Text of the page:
Scientists are studying sea lion brains to try to figure out how our own got to be so big

Nuzzle nuzzle.
Nuzzle nuzzle.
Image: AP Photo/Itsuo Inouye
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In the animal kingdom, there aren’t many of us with large brains. Besides humans, only whales and dolphins, elephants, and semi-aquatic mammals like seals, sea lions, and walruses have large brains relative to their size. Primates closely related to us, like chimpanzees and gorillas, surprisingly do not.

Thanks to our large brains, we’ve evolved the ability to develop language and logical reasoning to solve problems—they play a huge part in what make us human. So it’s no wonder that brain size may contribute to the intelligence of sea lions, which so far are the only other mammals that can show they use logic.

In a new study (paywall) from Vanderbilt University, researchers mapped a sea lion’s brain to get a better understanding of how these animals may be similar to us—and how our own brains evolved to be so big. ”It was shocking to see something so large and so different from any other brain I had ever worked with,” Eva Sawyer, a neuroscientist graduate student at Vanderbilt University and lead author of the study, said in a press release.

Sawyer and her research team were able to obtain samples of sea lion brain because so many died of starvation last year off the coast of California for reasons that are still murky. They used a chemical analysis to map out some of the major parts of the sea lion brains, and found that sea lions have large sensory cortexes corresponding to their whiskers, which they use to detect food and other obstacles in the depths of the ocean. The amount of space in the sea lion’s brain used for whiskers is similar to the space in human brains dedicated to the sensations in our fingers.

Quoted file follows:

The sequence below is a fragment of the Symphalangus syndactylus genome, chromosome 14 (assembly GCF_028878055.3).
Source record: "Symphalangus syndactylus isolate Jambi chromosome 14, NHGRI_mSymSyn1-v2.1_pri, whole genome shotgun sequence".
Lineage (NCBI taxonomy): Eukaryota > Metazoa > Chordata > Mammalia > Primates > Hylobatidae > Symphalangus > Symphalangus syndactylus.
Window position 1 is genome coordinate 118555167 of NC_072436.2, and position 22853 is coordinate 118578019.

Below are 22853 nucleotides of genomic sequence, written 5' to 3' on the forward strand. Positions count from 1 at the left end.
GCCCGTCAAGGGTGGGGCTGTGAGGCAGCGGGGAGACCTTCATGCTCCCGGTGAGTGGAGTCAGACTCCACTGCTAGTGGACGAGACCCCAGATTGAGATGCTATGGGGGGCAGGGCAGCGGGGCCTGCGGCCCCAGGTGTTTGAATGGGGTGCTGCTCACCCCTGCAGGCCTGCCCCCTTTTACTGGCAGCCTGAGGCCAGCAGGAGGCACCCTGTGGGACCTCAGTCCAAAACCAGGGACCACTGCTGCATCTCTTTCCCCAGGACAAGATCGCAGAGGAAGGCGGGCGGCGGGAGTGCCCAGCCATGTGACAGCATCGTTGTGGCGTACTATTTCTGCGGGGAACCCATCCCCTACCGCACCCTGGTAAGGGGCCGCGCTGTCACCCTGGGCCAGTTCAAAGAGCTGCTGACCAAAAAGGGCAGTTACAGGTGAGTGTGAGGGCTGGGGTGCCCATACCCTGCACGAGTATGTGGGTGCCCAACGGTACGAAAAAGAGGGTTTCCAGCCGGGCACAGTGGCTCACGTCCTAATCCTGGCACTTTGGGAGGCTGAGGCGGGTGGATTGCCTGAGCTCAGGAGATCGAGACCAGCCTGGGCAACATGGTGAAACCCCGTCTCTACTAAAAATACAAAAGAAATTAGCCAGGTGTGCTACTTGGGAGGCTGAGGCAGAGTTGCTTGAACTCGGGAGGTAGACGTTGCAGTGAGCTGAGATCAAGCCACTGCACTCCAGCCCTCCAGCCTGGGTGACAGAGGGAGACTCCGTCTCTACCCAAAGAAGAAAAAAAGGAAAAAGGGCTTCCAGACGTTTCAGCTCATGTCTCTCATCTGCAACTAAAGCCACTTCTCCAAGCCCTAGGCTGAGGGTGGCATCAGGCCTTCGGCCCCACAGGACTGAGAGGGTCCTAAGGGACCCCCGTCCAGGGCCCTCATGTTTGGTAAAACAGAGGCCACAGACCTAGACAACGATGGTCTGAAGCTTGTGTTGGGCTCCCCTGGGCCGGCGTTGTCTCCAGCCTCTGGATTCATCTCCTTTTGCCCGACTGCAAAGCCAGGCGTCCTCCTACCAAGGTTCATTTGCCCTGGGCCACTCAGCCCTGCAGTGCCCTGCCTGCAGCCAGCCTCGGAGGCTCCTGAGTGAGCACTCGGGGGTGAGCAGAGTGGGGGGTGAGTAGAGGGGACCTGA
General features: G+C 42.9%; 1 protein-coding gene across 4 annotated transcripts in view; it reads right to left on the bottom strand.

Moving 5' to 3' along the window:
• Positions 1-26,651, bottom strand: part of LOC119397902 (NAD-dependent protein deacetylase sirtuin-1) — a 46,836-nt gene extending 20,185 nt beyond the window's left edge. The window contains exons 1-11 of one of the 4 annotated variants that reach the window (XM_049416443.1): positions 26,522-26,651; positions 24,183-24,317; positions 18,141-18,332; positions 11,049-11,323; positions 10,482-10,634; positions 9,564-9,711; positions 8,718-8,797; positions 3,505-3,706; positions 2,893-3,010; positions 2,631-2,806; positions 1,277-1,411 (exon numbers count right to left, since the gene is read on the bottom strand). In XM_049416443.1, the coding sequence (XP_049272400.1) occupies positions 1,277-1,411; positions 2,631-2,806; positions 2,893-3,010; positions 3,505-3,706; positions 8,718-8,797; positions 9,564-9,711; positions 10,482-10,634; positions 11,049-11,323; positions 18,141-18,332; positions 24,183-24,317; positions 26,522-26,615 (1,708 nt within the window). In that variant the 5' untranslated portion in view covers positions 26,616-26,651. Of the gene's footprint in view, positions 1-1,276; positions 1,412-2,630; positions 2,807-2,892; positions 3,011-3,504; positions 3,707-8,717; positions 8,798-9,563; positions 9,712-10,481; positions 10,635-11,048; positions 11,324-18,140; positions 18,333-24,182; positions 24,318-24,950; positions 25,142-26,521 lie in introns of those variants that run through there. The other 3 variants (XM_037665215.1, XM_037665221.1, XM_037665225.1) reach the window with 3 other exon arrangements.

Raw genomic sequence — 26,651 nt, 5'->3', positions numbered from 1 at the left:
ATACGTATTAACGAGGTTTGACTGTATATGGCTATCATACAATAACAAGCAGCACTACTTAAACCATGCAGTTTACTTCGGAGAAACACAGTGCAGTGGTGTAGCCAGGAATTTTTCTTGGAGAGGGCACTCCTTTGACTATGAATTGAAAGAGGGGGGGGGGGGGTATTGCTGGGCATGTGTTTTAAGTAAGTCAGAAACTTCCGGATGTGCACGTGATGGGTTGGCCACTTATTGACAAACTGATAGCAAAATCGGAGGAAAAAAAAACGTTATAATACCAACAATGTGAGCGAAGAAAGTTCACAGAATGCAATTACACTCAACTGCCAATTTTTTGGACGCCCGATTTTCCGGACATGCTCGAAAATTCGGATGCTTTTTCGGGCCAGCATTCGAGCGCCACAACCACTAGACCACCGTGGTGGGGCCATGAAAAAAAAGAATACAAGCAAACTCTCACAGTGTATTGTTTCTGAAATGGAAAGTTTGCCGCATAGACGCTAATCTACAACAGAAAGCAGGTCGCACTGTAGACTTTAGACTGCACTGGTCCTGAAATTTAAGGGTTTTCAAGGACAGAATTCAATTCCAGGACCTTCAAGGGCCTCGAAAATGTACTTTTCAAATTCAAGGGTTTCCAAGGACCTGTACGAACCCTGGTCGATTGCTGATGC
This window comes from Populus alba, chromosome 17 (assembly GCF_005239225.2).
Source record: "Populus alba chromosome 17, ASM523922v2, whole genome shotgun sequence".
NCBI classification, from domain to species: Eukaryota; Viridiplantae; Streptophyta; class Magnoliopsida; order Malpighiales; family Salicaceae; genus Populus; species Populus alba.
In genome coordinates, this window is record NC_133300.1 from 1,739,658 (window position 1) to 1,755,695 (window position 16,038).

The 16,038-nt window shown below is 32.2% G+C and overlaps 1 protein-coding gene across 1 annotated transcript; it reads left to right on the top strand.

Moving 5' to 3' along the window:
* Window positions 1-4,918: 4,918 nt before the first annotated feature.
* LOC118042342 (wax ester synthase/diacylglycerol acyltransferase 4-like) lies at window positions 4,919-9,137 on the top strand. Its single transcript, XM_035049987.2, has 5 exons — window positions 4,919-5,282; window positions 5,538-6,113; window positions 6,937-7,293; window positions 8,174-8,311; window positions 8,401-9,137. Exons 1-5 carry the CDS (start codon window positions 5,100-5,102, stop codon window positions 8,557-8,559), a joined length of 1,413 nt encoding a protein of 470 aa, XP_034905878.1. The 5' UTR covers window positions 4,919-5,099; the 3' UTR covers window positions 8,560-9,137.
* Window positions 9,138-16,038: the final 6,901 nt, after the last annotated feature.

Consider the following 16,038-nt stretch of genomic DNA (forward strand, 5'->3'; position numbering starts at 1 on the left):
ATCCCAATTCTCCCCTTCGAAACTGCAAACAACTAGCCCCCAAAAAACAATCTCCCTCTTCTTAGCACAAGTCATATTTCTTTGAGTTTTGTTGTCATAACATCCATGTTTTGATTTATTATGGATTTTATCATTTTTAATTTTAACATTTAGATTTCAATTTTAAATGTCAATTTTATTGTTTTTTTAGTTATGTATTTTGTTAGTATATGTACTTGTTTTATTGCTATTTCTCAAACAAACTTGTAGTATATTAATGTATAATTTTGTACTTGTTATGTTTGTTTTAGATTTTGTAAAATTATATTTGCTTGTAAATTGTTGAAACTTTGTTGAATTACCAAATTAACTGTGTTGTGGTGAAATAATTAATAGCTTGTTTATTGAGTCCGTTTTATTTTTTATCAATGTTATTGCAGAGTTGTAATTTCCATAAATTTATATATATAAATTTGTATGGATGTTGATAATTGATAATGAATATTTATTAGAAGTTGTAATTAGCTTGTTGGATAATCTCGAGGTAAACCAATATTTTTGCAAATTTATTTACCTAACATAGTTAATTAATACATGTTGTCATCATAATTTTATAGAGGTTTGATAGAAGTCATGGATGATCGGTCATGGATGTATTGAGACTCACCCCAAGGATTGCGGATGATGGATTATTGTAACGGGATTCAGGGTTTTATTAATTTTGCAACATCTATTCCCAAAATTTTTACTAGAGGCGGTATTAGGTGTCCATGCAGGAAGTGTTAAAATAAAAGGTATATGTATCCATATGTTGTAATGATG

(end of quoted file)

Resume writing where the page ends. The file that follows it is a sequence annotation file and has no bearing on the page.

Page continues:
Sawyer and her team hope that this analysis can help explain at least some of the reason that some animals’ brains, like our own, have evolved to become so big. “It is at least partially explained by their large body size,” she said. “But it may also be related to other factors, such as the weightlessness of the marine environment or coping with cold water temperatures. Or it could just be a random outcome of evolution.”

They next plan to compare other parts of the sea lion brains to primate brains to figure out what parts of the brains contribute to other functions.